1983
#194:   … & Flash, “Trade Heroes and Win!”, Writer: Mike W. Barr, Artist: Carmine Infantino and Sal Trapani.
            Little-known/long forgotten Flash and Batman villains, the Rainbow Raider and Doctor Double-X take lessons in self-confidence from a female Tony Robbins-like character and nearly defeat our brave and bold comrades.
            It is announced in the letter column that issue #200 will be the last issue featuring a Batman team-up format, and announces Batman and the Outsiders, but provides no other information.
            This is Flash’s last appearance: six times teaming with the caped crusader, four times with other superheroes and three times with the JLA, not counting cameos (#172 for example). Only Batman, Viking Prince and Silent Knight appeared more than the Flash.
            Infantino drew the first Flash-Batman team-up (#67) and the last. These are the two superheroes with which he is most associated. Infantino’s art isn’t bad here, but still not very good. As with his later Flashwork, sometimes his art just doesn’t look realistic.  But compared to more stylized artwork in comics in the past ten years, it’s still very accessible.
#195:   … & I …Vampire, “Night of Blood”, Writer: Mike W. Barr, Art: Jim Aparo.
            A Gothamgangster makes a deal with Batman – find the vampire killer that attacked his daughter and Batman will be provided with incriminating evidence against a rival gangster. In one of those coincidences that only happen in comics, the rival gangster is in cahoots with the vampire cult The Blood Red Moon, sworn enemy of Andrew Bennett (who tells the tale in his first person narrative typical of the “I … Vampire” series).
            I do not recall if any other B&B tales were told in first person narrative.  None spring to mind. Neither the Viking Prince or Silent Knight tales, although some might have been. Some of the Sgt Rock tales had sections told in first person. Lots of issues had “flashback” scenes in first person, but a whole comic? This might be the first – I’m not going back through 194 issues to find out!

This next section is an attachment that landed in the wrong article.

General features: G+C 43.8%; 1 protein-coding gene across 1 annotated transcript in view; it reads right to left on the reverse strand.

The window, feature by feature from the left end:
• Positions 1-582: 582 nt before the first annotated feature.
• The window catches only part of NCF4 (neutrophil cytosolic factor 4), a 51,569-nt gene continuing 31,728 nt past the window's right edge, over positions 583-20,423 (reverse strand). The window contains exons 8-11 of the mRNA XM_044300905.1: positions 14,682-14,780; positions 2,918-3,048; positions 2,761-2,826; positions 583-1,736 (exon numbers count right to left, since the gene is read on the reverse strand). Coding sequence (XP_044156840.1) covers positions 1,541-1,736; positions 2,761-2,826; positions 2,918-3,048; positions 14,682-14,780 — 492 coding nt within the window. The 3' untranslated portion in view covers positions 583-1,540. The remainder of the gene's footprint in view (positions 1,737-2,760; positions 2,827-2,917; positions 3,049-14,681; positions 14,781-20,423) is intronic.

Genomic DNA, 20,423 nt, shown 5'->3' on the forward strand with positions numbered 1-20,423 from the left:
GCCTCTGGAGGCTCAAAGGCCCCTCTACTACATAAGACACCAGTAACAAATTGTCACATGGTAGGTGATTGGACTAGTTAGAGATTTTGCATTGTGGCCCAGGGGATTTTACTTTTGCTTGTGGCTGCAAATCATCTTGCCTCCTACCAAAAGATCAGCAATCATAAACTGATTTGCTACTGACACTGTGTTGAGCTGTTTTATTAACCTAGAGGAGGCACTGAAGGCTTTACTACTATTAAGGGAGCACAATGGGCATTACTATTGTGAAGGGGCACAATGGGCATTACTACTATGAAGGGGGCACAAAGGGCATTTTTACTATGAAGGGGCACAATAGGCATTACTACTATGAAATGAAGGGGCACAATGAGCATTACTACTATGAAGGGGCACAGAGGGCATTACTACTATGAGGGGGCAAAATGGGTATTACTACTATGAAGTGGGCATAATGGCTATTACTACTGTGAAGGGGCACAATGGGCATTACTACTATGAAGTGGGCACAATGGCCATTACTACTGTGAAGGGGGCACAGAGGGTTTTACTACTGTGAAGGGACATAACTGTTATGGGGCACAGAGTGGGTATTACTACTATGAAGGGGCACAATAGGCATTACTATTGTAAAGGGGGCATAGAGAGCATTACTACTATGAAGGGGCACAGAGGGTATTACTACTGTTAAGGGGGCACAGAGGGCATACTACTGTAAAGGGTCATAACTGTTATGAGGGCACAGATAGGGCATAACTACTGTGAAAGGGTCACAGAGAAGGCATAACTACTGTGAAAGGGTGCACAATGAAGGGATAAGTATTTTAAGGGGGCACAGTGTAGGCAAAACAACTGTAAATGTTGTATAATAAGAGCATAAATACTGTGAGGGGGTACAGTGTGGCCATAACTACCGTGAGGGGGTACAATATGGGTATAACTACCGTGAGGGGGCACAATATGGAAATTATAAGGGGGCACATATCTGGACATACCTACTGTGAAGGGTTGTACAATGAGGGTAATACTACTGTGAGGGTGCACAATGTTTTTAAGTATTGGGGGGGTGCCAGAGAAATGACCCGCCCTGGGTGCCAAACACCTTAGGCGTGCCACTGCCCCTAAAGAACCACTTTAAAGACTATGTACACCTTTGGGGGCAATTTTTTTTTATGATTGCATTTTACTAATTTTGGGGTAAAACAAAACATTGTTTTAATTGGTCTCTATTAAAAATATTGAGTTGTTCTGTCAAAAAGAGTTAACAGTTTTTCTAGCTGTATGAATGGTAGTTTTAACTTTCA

Future Flash scribe Mark Waid writes a (deservedly) scathing review of issue #190. Constant letter writers TM Maple and Kent Phenis also contribute. It is hinted in the letter column that after issue #200, Brave & Bold will feature stories by new talent rather than team-ups. This idea will turn instead into what will be a 19-issue run of New Talent Showcase beginning six months later in January 1984.
            This issue could have ranked with the Haney/Adams Deadman stories (#79 & 86) as a great chapter in the guest character’s mythos. This tale, although a good story, did not make you want to run out and buy House of Mystery.  It is also a rare case of bad Aparo art. Let’s put bad in quotes. The art is still marvelous, but not his best.  For one thing: there’s hardly any background!  Instead of looking stylized, it looks rushed. You can actually tell on which panels he took his time and on which panels he did not. This issue was in desperate need of a finisher. Fortunately, even his poor artwork is better than most . The reason?  Well, by this time he was doing other Batman books, including preparing Brave and Bold’s replacement!  Where this issue could have been a classic, instead it seemed like they were buying time. The end is nigh.
#196:   … & Ragman, “The Two Faces of Midnight!” Writer: Robert Kanigher, Art: Jim Aparo, doing his last Batman team-up for Brave & Bold.
            A banker’s daughter is kidnapped by terrorists.  Batman and Ragman, each exhausted and wounded, take the other’s leads, and costumes, to find her!
            Another great tale with a unique hero.  If DC really wanted to push this issue and issues 195 and 197, they would be best-sellers.  Instead they already had their sights set on Batman’s new book.